|Nutrition Facts (per serving)|
|Amount per serving|
|% Daily Value*|
|Total Fat 0g||0%|
|Saturated Fat 0g||0%|
|Total Carbohydrate 11g||4%|
|Dietary Fiber 2g||6%|
|Total Sugars 9g|
|Vitamin C 15mg||74%|
|*The % Daily Value (DV) tells you how much a nutrient in a food serving contributes to a daily diet. 2,000 calories a day is used for general nutrition advice.|
Japanese cuisine has many different types of salads, but one of the most traditional is known as sunomono, which is a salad simply seasoned with rice vinegar, salt, and sugar. While the salad can be made with almost any type of vegetable, one of the most common ingredients is cucumber. In general, sunomono is best made with Japanese cucumber; however, substitutions may include Persian cucumber, baby cucumbers or English cucumbers.
Gather the ingredients.
Put cucumber and daikon slices in a large bowl and sprinkle with salt. Allow the vegetables to sweat for about 5 to 10 minutes. You'll notice excess liquid form at the bottom of the bowl.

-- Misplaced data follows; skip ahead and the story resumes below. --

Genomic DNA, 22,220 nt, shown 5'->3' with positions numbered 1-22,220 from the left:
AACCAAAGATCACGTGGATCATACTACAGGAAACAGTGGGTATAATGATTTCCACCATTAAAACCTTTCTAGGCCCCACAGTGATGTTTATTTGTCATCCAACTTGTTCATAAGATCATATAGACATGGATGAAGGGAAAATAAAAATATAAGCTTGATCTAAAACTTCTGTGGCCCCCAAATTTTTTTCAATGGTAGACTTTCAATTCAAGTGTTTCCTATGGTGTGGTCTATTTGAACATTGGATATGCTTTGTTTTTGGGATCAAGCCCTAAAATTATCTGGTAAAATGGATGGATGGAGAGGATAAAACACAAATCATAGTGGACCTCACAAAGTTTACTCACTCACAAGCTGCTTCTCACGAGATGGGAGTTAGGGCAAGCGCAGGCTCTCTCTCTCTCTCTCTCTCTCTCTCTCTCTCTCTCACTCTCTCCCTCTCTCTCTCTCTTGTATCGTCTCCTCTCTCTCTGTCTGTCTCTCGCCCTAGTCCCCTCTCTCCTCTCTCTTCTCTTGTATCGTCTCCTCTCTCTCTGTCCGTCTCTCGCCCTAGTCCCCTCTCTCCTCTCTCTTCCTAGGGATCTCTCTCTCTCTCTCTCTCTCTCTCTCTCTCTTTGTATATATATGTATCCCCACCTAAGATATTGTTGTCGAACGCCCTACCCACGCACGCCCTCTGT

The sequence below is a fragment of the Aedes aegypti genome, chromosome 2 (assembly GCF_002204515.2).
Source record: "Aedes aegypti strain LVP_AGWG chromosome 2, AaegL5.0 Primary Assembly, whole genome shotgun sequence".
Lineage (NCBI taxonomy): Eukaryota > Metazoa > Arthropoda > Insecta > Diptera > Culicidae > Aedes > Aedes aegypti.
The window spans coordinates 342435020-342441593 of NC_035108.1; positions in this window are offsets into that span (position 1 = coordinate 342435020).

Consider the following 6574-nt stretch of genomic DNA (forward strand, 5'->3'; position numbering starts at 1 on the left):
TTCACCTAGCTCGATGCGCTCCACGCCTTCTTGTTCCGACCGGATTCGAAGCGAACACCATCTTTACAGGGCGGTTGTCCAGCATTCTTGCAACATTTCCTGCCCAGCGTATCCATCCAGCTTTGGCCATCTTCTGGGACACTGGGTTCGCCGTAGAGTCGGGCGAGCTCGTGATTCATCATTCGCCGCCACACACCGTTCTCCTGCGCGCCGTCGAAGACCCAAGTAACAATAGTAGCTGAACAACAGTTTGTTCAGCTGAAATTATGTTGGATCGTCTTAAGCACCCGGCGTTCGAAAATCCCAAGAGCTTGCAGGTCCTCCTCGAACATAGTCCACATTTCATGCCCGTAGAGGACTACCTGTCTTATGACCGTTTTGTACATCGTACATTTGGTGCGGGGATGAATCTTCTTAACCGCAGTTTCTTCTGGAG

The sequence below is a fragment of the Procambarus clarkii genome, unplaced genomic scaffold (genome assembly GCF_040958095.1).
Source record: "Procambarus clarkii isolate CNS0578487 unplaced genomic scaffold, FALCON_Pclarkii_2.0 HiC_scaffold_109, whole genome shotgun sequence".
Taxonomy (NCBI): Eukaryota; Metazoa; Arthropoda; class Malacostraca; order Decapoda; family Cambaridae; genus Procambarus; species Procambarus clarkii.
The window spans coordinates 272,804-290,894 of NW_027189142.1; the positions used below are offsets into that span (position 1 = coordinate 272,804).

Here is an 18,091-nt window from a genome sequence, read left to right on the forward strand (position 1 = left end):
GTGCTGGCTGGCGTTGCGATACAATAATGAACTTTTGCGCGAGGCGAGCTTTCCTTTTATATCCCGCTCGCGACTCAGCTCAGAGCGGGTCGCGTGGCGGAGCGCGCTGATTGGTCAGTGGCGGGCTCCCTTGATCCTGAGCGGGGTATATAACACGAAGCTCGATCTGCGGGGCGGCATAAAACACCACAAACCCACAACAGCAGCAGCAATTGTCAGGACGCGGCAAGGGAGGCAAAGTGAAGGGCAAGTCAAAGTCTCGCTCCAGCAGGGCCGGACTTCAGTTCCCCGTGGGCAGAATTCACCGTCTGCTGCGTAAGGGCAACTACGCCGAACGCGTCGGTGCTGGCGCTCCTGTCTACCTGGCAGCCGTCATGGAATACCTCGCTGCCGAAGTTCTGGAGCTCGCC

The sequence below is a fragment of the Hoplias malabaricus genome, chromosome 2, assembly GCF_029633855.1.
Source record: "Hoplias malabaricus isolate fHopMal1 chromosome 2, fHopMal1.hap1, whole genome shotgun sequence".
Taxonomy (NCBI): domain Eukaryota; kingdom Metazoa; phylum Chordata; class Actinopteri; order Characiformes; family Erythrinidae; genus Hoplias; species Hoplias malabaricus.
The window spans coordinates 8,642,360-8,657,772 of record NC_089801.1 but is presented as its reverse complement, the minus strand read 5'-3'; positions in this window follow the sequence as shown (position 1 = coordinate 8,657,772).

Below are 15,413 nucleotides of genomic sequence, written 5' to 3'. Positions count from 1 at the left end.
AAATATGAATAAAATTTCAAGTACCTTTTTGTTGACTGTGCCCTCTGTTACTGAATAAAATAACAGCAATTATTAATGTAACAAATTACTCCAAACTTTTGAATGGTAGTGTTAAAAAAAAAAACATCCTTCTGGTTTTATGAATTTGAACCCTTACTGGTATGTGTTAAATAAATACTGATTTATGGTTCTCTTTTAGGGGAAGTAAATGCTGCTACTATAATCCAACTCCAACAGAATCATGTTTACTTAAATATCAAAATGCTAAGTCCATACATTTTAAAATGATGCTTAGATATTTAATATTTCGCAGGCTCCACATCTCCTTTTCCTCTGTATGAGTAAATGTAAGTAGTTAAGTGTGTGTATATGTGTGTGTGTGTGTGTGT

Wash off the daikon and cucumber slices, then drain through a strainer.
Lightly squeeze the vegetables to remove any excess liquid and put into a clean bowl.
In a separate small bowl, mix rice vinegar and sugar together until incorporated well.
Pour the vinegar mixture over the cucumber and daikon slices. Allow the flavors to meld by setting aside for about 15 minutes.
Spoon into individual dishes or a large bowl and serve.
Alternatively, chill the salad for 30 minutes or until cold.
Serve and enjoy.
- This recipe for spicy, tangy and sweet daikon and cucumber sunomono salad is quite traditional since Japanese daikon radish is often used in sunomono as the main ingredient.
- Sunomono salad is often served as a side dish or one of many okazu dishes in a typical Japanese meal. It may also be served as an appetizer. You can plate the salad onto individual dishes or serve it in a large bowl "family style.”
- While sunomono may be served immediately, it's best to chill it first for a very refreshing dish. This recipe may be made ahead, up to a day before, and chilled in the refrigerator until ready to serve.